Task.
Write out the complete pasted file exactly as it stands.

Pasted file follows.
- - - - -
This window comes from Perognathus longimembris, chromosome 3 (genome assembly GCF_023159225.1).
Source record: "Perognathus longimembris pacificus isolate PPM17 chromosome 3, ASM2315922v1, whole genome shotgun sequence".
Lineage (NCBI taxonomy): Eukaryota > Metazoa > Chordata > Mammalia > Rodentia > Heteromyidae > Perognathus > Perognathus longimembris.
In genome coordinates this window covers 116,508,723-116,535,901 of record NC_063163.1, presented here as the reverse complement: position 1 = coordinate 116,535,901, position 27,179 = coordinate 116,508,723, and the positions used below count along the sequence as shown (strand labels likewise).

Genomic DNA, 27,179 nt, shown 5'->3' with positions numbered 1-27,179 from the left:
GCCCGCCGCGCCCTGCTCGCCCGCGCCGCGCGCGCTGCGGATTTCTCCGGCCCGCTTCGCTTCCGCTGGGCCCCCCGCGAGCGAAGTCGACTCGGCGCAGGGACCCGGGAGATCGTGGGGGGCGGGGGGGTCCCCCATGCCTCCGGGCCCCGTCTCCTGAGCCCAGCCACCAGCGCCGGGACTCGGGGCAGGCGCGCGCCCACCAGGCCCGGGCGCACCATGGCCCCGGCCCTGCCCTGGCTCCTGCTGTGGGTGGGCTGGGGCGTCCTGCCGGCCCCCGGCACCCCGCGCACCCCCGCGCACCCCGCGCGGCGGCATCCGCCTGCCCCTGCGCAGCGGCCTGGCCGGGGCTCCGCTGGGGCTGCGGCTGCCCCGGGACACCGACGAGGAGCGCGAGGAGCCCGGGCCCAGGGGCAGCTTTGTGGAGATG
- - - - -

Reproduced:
This window comes from Perognathus longimembris, chromosome 3 (genome assembly GCF_023159225.1).
Source record: "Perognathus longimembris pacificus isolate PPM17 chromosome 3, ASM2315922v1, whole genome shotgun sequence".
Lineage (NCBI taxonomy): Eukaryota > Metazoa > Chordata > Mammalia > Rodentia > Heteromyidae > Perognathus > Perognathus longimembris.
In genome coordinates this window covers 116,508,723-116,535,901 of record NC_063163.1, presented here as the reverse complement: position 1 = coordinate 116,535,901, position 27,179 = coordinate 116,508,723, and the positions used below count along the sequence as shown (strand labels likewise).

Genomic DNA, 27,179 nt, shown 5'->3' with positions numbered 1-27,179 from the left:
GCCCGCCGCGCCCTGCTCGCCCGCGCCGCGCGCGCTGCGGATTTCTCCGGCCCGCTTCGCTTCCGCTGGGCCCCCCGCGAGCGAAGTCGACTCGGCGCAGGGACCCGGGAGATCGTGGGGGGCGGGGGGGTCCCCCATGCCTCCGGGCCCCGTCTCCTGAGCCCAGCCACCAGCGCCGGGACTCGGGGCAGGCGCGCGCCCACCAGGCCCGGGCGCACCATGGCCCCGGCCCTGCCCTGGCTCCTGCTGTGGGTGGGCTGGGGCGTCCTGCCGGCCCCCGGCACCCCGCGCACCCCCGCGCACCCCGCGCGGCGGCATCCGCCTGCCCCTGCGCAGCGGCCTGGCCGGGGCTCCGCTGGGGCTGCGGCTGCCCCGGGACACCGACGAGGAGCGCGAGGAGCCCGGGCCCAGGGGCAGCTTTGTGGAGATG